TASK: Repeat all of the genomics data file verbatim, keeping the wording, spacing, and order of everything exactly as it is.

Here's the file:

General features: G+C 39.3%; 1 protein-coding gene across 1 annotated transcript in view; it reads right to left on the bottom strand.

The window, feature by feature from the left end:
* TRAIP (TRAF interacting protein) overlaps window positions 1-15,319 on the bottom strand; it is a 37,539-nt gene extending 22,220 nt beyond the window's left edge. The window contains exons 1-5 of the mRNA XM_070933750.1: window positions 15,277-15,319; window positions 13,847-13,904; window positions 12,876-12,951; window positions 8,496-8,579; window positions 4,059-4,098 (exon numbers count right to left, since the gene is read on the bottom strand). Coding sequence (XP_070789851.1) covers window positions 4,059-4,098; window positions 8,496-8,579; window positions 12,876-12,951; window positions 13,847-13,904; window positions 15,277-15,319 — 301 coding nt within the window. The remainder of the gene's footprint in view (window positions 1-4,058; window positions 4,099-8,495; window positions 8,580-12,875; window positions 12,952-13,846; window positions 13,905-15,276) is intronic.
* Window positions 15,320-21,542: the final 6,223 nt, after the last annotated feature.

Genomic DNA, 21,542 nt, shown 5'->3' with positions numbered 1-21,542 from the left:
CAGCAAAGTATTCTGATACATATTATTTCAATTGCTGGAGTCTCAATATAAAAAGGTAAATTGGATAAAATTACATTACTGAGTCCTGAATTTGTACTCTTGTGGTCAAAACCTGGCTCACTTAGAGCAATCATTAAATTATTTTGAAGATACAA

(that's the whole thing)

General features: G+C 39.3%; 1 protein-coding gene across 1 annotated transcript in view; it reads right to left on the bottom strand.

The window, feature by feature from the left end:
* TRAIP (TRAF interacting protein) overlaps window positions 1-15,319 on the bottom strand; it is a 37,539-nt gene extending 22,220 nt beyond the window's left edge. The window contains exons 1-5 of the mRNA XM_070933750.1: window positions 15,277-15,319; window positions 13,847-13,904; window positions 12,876-12,951; window positions 8,496-8,579; window positions 4,059-4,098 (exon numbers count right to left, since the gene is read on the bottom strand). Coding sequence (XP_070789851.1) covers window positions 4,059-4,098; window positions 8,496-8,579; window positions 12,876-12,951; window positions 13,847-13,904; window positions 15,277-15,319 — 301 coding nt within the window. The remainder of the gene's footprint in view (window positions 1-4,058; window positions 4,099-8,495; window positions 8,580-12,875; window positions 12,952-13,846; window positions 13,905-15,276) is intronic.
* Window positions 15,320-21,542: the final 6,223 nt, after the last annotated feature.

Genomic DNA, 21,542 nt, shown 5'->3' with positions numbered 1-21,542 from the left:
CAGCAAAGTATTCTGATACATATTATTTCAATTGCTGGAGTCTCAATATAAAAAGGTAAATTGGATAAAATTACATTACTGAGTCCTGAATTTGTACTCTTGTGGTCAAAACCTGGCTCACTTAGAGCAATCATTAAATTATTTTGAAGATACAA